Radio Wonít Die - But It's Limping

There's a short discussion occurring at Linkedin. It was posted by someone whom I've respected for many years, Jon Latzer of CBS Digital Sales. The article, titled "Why Radio Wonít Die," comes from MediaVillage and focuses on the many reasons why its author (David Smith) believes this concept. I believe it too. Where we disagree is on radio maintaining its relevancy.
Within the article, Mr. Smith goes through all the standard head-in-the-sand reasons we've heard from radio trade publications for years: 1) "Radio, however, is about much more than music. Itís about community and connecting people." 2) "FM radio is still built into our mobile devices. Most people probably donít know there is a FM radio chip inside their smartphone, but that itís been turned off for most iOS systems and some Android." (and my favorite) 3) "Radio didnít die with the advent of the TV. (It seems Video didnít kill the radio star.) It didnít die with the advent of the Internet."

The first item is where the definition of "dying" is murky. That "community and connecting people" thing is woefully overused.
Jon Latzer points to "It's [radio] beginning to evolve and evolve in some truly wonderful ways." He points to Townsquare Media and Alpha Media as "doing some fantastic things." I'll also throw out Hubbard Broadcasting as leaving the road most traveled. But there are not many other companies to speak of. iHeartMedia essentially duplicates other tech companies' movements . (Think Pandora.) Cumulus, ditto. (Think SweetJack, from Groupon.) Other than that, neither has come up with an original radio-centric idea.

As I normally do in these types of discussions, my statement revolves around the smoke and mirrors that radio uses to move in the "live and local" arena. In the mentioned discussion, former WIP programmer Andy Bloom says "if it [radio] does [die] it is because the industry committed suicide." I agree.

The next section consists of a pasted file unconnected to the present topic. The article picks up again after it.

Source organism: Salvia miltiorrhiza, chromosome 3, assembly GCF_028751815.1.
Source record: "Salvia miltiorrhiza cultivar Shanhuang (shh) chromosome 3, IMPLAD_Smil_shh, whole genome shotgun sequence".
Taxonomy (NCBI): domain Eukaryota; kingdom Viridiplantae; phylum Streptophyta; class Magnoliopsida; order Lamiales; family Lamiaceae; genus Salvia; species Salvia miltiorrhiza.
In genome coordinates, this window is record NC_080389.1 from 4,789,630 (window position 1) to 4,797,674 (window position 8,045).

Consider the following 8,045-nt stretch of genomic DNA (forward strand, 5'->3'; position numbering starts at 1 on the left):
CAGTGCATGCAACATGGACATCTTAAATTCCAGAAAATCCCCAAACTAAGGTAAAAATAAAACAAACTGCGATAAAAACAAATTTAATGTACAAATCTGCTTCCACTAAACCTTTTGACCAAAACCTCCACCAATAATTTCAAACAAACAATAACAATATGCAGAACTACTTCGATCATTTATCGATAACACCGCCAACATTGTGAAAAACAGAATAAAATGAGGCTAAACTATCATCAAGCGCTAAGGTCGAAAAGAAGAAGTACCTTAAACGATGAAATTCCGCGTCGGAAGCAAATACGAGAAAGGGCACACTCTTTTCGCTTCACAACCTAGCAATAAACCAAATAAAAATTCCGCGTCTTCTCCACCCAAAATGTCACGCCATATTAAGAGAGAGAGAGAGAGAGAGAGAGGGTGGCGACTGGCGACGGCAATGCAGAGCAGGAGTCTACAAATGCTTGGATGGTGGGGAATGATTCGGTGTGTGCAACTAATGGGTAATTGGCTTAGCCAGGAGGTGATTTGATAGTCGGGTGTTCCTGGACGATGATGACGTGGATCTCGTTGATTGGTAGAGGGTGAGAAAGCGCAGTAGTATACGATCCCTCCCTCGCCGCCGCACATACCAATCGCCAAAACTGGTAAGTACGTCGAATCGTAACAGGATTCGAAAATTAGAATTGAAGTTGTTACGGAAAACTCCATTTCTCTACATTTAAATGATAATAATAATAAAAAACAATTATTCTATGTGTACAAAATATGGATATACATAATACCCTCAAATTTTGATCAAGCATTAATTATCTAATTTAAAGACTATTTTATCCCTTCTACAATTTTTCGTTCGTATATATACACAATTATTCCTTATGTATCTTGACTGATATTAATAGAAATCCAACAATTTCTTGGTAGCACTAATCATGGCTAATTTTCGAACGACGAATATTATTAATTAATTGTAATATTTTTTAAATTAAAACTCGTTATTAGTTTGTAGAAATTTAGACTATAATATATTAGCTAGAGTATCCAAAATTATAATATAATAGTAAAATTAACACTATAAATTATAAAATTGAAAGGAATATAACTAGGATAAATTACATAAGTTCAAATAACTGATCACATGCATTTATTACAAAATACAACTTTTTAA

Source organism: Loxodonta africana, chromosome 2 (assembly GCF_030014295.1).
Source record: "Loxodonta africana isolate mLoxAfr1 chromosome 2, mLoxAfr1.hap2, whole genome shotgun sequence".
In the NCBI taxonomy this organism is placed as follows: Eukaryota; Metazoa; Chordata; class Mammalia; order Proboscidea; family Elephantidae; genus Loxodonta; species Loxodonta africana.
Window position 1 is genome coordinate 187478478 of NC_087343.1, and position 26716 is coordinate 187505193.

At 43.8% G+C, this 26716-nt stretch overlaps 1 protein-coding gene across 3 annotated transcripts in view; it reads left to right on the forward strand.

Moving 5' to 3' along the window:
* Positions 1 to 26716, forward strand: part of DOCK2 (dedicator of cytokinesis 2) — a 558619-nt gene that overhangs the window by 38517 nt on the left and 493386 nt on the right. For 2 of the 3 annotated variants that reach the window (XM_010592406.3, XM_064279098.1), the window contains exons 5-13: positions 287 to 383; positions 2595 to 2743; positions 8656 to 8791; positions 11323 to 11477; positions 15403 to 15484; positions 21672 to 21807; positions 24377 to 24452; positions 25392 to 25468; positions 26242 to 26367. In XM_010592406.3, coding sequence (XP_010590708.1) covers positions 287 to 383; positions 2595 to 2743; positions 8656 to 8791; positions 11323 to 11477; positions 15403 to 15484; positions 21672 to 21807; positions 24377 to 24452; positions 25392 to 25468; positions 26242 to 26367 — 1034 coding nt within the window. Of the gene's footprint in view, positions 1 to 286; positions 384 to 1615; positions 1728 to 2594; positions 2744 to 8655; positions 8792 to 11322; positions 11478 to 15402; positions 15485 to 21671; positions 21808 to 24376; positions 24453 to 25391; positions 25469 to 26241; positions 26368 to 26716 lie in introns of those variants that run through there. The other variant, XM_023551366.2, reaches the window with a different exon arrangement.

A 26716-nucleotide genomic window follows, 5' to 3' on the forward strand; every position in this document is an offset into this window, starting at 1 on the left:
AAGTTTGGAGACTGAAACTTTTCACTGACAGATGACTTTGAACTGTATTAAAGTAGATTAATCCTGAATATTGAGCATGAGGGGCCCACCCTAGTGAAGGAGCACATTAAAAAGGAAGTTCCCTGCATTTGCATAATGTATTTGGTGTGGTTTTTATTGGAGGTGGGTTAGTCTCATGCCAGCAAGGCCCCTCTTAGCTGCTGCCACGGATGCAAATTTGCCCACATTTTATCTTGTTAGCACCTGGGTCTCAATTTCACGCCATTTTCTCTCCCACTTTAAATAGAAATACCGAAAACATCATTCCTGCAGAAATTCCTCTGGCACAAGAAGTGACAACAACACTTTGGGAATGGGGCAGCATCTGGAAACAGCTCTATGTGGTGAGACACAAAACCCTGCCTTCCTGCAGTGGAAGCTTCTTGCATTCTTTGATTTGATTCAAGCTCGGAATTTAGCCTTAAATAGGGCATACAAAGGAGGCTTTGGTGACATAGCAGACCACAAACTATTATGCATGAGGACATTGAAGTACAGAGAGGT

Joseph John Morris, Director of Marketing at Gretz Beer, also gave his opinion on Jon's post, starting with "They [radio people] aren't leveraging the opportunities they have with digital-they kinda stink!" Jon Latzer responded with "I'm curious how you would manage the first point you mentioned?"

I want to address this one item in as brief a manner as possible, in the most descriptive way. Because it is here that radio has taken the hardest fall, and failed: top-level domains.

If ever there is an area where radio proves it doesn't understand digital, it's the lack of understanding how powerful a descriptive top level domain is.

Over the years, from companies in radio, we've had "" "," and "," now all dead (along with many other non-descriptive domains). RAB created a "Why Radio". But it's not at It's URL:

Who is it that owns "," "," or ""? It's not anyone in the radio industry.

Names like,,,,,,, or even the mother of all radio industry names,, are missing from any radio group's portfolio.

Even the term "," owned by Fisher Communications of Seattle Washington, sits idle with no redirect leading to any of Fisher's Seattle radio properties. (It's been this way for years. I first pointed to it in March, 2009.)

Would a help the relationship between digital and radio? I designed this concept in 1999. It still is ignored.

I thought about selling the following names and queried RAB a few years ago on purchasing them. These names included,,,, and

Here is the response from a high level executive at RAB: "Ken, a question came up before we spend too much time determining possible use. Are you talking tens of dollars or hundreds of dollars for all of them?"

Laughable? I think it sad, but demonstrative of how misunderstood and under-valued digital is to those in control of radio.

As a side note for Jon: It took CBS Radio a few years after it purchased CNET to activate what that company owned, And I believe it is still the only descriptive domain owned by a radio company.

To restate Jon: " you would manage the first point you mentioned?" If radio wants to compete it needs to get involved in digital in ways that pure play digital companies do, thinking like companies that operate in digital think. Taking action that reflects, but does not duplicate, what smart digital players do should be radio's objective.

Radio isn't going to die but it's on the road to a diminishing relevance that will put it in the same silo as fax machines, film photography and in-home phones. If something isn't done to quit depending on the audience being as dumb as radio execs believe they are, the audience will move on.

The tsunami of change started in 2004. Yet, radio is just now getting around to - in Jon Latzer's words - "...beginning to evolve and evolve in some truly wonderful ways."

"Beginning to" isn't fast enough. And that rate of "evolve" isn't even close to where radio should be after nearly twenty years of digital competition.

Tuesday, April 19, 2016      eMail to a Friend

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